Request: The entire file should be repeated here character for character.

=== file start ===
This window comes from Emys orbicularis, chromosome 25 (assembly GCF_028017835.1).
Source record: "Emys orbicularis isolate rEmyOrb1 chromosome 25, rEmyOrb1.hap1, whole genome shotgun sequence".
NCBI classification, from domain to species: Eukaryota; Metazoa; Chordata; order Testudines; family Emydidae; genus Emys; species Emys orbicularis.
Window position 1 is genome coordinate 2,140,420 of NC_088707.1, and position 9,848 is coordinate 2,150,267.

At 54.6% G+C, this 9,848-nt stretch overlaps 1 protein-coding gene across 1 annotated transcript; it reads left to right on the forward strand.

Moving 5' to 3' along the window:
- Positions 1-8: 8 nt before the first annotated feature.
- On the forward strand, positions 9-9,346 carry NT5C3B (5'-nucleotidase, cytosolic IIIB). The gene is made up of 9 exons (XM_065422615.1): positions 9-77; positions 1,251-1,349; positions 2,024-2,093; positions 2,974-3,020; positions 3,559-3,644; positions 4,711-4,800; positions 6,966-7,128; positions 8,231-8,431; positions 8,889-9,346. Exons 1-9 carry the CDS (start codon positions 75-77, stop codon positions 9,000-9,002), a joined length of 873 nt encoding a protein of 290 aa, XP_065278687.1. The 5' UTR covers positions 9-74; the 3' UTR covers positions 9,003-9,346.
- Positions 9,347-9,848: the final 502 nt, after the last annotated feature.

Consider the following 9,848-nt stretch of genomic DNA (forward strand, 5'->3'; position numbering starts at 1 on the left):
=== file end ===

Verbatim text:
This window comes from Emys orbicularis, chromosome 25 (assembly GCF_028017835.1).
Source record: "Emys orbicularis isolate rEmyOrb1 chromosome 25, rEmyOrb1.hap1, whole genome shotgun sequence".
NCBI classification, from domain to species: Eukaryota; Metazoa; Chordata; order Testudines; family Emydidae; genus Emys; species Emys orbicularis.
Window position 1 is genome coordinate 2,140,420 of NC_088707.1, and position 9,848 is coordinate 2,150,267.

At 54.6% G+C, this 9,848-nt stretch overlaps 1 protein-coding gene across 1 annotated transcript; it reads left to right on the forward strand.

Moving 5' to 3' along the window:
- Positions 1-8: 8 nt before the first annotated feature.
- On the forward strand, positions 9-9,346 carry NT5C3B (5'-nucleotidase, cytosolic IIIB). The gene is made up of 9 exons (XM_065422615.1): positions 9-77; positions 1,251-1,349; positions 2,024-2,093; positions 2,974-3,020; positions 3,559-3,644; positions 4,711-4,800; positions 6,966-7,128; positions 8,231-8,431; positions 8,889-9,346. Exons 1-9 carry the CDS (start codon positions 75-77, stop codon positions 9,000-9,002), a joined length of 873 nt encoding a protein of 290 aa, XP_065278687.1. The 5' UTR covers positions 9-74; the 3' UTR covers positions 9,003-9,346.
- Positions 9,347-9,848: the final 502 nt, after the last annotated feature.

Consider the following 9,848-nt stretch of genomic DNA (forward strand, 5'->3'; position numbering starts at 1 on the left):